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Abstract

Objective

To improve fracture treatment, in vitro experiments were performed to study the influence of a full limb cast and a walking cast on the loading regimen of bones in the distal portion of the equine forelimb.

Animals

6 forelimbs of 6 Shetland ponies.

Procedure

Loading of the third metacarpal bone was considered a representative measure for distal limb loading. Electrical resistance rosette strain gauges were attached to the dorsal, palmar, medial, and lateral surfaces of the midshaft of this bone in 6 forelimbs of 6 Shetland ponies. The limbs were tested in a pneumatic loading device to a maximal load of 1,500 N.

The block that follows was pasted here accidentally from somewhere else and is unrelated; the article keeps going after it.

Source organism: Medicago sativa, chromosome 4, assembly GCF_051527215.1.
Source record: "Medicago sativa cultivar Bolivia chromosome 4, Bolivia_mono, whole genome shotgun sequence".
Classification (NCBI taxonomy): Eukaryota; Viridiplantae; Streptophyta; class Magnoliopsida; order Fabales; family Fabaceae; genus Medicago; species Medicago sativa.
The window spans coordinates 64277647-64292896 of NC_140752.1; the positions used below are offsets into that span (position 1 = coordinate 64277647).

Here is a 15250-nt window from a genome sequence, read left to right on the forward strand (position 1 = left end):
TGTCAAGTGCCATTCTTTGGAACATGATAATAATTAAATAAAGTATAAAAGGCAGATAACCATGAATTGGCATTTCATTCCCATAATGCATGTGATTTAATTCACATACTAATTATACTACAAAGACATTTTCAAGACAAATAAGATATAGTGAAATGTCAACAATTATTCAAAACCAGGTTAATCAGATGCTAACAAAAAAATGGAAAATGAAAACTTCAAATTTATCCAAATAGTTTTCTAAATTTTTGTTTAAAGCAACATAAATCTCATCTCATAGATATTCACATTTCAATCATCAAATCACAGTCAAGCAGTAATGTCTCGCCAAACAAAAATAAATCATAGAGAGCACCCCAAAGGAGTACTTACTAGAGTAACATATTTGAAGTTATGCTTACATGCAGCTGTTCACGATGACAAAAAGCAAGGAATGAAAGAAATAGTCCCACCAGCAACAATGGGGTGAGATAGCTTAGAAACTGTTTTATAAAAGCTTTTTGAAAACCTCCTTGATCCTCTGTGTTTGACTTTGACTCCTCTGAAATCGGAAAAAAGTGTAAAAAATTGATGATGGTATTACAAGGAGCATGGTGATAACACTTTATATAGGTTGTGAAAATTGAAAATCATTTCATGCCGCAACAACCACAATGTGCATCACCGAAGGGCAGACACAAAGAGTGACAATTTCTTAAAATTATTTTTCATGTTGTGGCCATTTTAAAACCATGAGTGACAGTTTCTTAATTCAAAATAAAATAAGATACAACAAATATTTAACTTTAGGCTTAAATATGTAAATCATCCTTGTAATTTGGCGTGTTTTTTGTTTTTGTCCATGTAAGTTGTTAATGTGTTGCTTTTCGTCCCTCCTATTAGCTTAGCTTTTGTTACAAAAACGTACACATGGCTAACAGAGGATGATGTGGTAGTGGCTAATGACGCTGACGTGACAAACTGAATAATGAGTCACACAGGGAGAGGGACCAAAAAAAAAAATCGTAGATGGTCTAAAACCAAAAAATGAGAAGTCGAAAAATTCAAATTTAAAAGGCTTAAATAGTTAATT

Results

Both casts decreased the amount of compressive forces acting on the metacarpal bone. Application of a full limb cast resulted in a variable and eccentric decrease, remaining strains ranging from 84 to 7% of the baseline value. A walking cast was superior in that it gave a centric and more uniform reduction of compressive loading to <11 % of the baseline value. Moreover, a walking cast neutralized the bending and torsion components of the loading.

Conclusion

This study confirmed the clinical experience that a walking cast creates more reliable and favorable conditions for healing of fractures than does a full limb cast. (Am J Vet Res 1996;57:1386-1389)

Free access
in American Journal of Veterinary Research